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NOOR AZIZAH

TRIGONOMETRIC RATIOS AND FUNCTION

MOTIVATION:

Trigonometric geometry is very iseful in daily life. It can helpas in determining distance of two points, length/height of tower, height of tree, and position of sailing ship with observation distance towards certain elevation angle. Using this science, complex problems can be made simple.

Draw Simple Trigonometric Function Graphs

To study these trigonometric functions are reminded prerequisite knowledge understands the function. From the understanding developed understanding of the function f is a function of the trigonometric functions on real numbers , for is a trigonometric ratio which has been described before. Examples: a. Function Sine b. Function Cosine c. Function Tangent The graph of trigonometric function, like function sine, cosine, or tangent can be drawn by using unit circle and trigonometric table for extraordinary angles.

**1. Drawing Graphs Using Unit Circle
**

Before you can fully understand the behavior of any sort of function, you have to graph it. In the case of the trig functions, the graph is pretty easy to draw if you look at the unit circle for a while. The strategy is simple: start out at , and follow the unit circle around, watching what the y-coordinate or x-coordinate.

The reffered unit circle is circle with the length of radius q unit and control is point O. From the figure, the formula for trigonometry comparison for angle is as follows.

Kochansky’s Way:

How to draw approaches the value of π.

Draw EF = 3r So that,

The graph of the trigonometric function , for can described as follows.

Aapproaches the value of π ≈ 3,141592635897932384626433832795.

a. The graph of

, for

b. The graph of

, for

c. The graph of

, for

Example

Draw the graph of function Solution: Sin 0o is zero, as you hopefully figured out for yourself by looking at the unit circle last page. Sin 90o is 1. In between, as moves from zero to ninety, the y-coordinate on the unit circle is constantly increasing. So the graph starts out like: , for !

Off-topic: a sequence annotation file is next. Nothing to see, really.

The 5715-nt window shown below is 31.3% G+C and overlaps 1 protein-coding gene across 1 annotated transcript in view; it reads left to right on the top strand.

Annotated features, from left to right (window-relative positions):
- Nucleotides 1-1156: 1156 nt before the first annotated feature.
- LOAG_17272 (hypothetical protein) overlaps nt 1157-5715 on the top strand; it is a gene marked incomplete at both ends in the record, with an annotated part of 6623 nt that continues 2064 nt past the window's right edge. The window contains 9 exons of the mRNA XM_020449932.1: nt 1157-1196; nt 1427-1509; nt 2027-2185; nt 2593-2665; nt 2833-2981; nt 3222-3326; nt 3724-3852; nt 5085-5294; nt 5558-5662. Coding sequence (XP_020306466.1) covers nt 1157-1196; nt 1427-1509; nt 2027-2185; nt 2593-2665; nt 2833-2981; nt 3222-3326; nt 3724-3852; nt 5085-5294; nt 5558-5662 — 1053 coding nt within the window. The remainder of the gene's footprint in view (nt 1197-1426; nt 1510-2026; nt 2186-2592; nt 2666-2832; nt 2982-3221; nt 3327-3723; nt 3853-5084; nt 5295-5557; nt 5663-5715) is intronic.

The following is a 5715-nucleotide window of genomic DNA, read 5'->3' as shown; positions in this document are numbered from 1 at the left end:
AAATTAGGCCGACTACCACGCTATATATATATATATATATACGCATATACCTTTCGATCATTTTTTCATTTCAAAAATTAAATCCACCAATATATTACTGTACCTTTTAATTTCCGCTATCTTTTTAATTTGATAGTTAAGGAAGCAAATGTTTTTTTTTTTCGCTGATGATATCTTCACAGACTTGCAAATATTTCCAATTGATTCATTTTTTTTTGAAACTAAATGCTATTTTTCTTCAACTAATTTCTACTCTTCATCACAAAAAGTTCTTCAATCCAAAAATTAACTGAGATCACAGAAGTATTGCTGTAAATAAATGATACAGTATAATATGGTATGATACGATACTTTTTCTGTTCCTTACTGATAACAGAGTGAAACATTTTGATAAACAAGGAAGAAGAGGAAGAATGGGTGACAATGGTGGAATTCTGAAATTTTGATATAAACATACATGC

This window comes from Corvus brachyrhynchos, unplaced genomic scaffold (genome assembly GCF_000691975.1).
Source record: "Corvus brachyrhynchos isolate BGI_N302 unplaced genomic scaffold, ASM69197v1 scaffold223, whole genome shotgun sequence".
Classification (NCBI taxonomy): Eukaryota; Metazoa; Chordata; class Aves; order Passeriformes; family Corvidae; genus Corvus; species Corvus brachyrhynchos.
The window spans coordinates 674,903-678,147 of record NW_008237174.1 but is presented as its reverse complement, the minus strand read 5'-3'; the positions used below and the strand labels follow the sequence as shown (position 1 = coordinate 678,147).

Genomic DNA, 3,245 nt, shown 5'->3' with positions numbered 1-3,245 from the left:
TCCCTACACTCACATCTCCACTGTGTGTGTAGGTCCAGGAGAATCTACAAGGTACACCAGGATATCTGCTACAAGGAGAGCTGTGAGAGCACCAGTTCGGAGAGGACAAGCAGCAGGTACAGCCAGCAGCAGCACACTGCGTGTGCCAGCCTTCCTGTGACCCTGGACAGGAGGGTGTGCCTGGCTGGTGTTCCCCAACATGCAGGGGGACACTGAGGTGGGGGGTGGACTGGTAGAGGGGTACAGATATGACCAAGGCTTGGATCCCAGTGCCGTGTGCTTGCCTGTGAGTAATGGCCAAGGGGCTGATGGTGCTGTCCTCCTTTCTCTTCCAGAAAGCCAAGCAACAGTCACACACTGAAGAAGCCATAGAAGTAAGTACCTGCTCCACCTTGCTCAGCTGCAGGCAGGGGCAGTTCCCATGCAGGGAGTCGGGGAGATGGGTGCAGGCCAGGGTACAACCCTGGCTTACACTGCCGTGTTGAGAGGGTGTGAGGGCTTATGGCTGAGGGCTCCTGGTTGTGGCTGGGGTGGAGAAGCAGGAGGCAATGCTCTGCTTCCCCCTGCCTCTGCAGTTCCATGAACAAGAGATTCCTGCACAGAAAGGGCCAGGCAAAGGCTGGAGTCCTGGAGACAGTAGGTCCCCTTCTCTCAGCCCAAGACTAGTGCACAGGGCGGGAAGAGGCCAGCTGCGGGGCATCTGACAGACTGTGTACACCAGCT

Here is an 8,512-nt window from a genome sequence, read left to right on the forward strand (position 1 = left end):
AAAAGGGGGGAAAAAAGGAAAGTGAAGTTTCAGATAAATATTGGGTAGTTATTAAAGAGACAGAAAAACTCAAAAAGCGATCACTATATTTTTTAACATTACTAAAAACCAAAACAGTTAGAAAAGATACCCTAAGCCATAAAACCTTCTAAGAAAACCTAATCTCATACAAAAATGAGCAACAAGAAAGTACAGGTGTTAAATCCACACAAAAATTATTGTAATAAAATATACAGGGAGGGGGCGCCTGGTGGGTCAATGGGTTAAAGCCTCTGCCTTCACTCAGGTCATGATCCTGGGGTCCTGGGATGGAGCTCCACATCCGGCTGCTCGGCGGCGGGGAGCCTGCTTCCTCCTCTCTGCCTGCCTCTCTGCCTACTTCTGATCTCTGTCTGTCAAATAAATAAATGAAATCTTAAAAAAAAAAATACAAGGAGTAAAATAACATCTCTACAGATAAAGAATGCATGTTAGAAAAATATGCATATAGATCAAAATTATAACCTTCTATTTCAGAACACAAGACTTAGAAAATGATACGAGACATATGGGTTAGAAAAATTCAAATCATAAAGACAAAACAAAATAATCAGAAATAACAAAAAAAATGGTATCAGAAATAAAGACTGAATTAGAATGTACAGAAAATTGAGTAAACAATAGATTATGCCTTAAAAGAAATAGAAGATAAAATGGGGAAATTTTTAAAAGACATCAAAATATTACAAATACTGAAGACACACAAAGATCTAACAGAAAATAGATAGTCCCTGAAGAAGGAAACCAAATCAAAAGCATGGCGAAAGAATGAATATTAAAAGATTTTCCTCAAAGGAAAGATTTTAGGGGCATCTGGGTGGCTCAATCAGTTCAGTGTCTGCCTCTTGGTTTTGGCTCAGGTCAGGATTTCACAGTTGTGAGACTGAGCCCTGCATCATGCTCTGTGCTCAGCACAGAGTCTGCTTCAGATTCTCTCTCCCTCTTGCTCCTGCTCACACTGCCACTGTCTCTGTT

Continuing to follow the unit circle around, as increases to 180o the y-coordinate drops to zero: we're now at the point (-1,0) on the unit circle. As keeps going from there, the y-coordinate doesn't turn around and go back up to one; it keeps going down, reaching -1 when gets to 270o. Then the y-coordinate turns around, and reaches zero again when is 360o; we are now, of course, at exactly the same place on the unit circle that we were at when was 0o. So the full sine graph looks like:

You can keep on going from there around the unit circle, retracing the path around and around; so the graph repeats itself indefinitely.

Check Understanding:

Doing exercises on Exercise 1 on the worksheet individually!

**2. Drawing Graphs Using Extraordinary Angles
**

Other than utilizing unit circles, function graphs for sines, cosine, and tangent can also be drawn by initially making a table for function values for extraordianry angles. In additon, to draw a graph of trigonometric function, it is necessary to take notice of the trigonometry function value of the extraordinary angles. By subsituting the extraordinary angles, the graph of the trigonometric function , for can described as follows.

Example

Draw the graph of function Solution: , for !

**The values of table.
**

F(x)

Cos x

**for extraordinary angles are shown in the following
**

60o

1/2

0o

1

30o

1/2

90o

0

120o

-1/2

150o

1/2

180o

-1

210o

1/2

240o

-1/2

270o

0

300o

1/2

330o

1/2

360o

1

From the table, the point pairs of (x, f(x)) or (x,y), which are (0o,0), (30o, 1/2 ), (60o, o o o o o oo o ½), (90 ,0), (120 , -1/2), (150 , -1/2 ), (180 ,-1), (210 , -1/2 ), (240 ,0), (300 ,1/2), (330 , 1/2 ), and o (360 ,1). Further, the pairs of the point are drawn in Cartesian coordianate by smooth curve so that the graph of function , for is obtained.

Check Understanding:

Doing exercises on Exercise 1 on the worksheet individually!

**3. Amplitude, Period, and Phase Shift Amplitude
**

How do the function and compare with the function ? We will make a table of values and sketch the curves. In the following tables, approximate values of irrationa values of the sine function are used.

When we use these values to sketch the curves , we see that the vertical direction and is the function is the function

,

, and stretched in compressed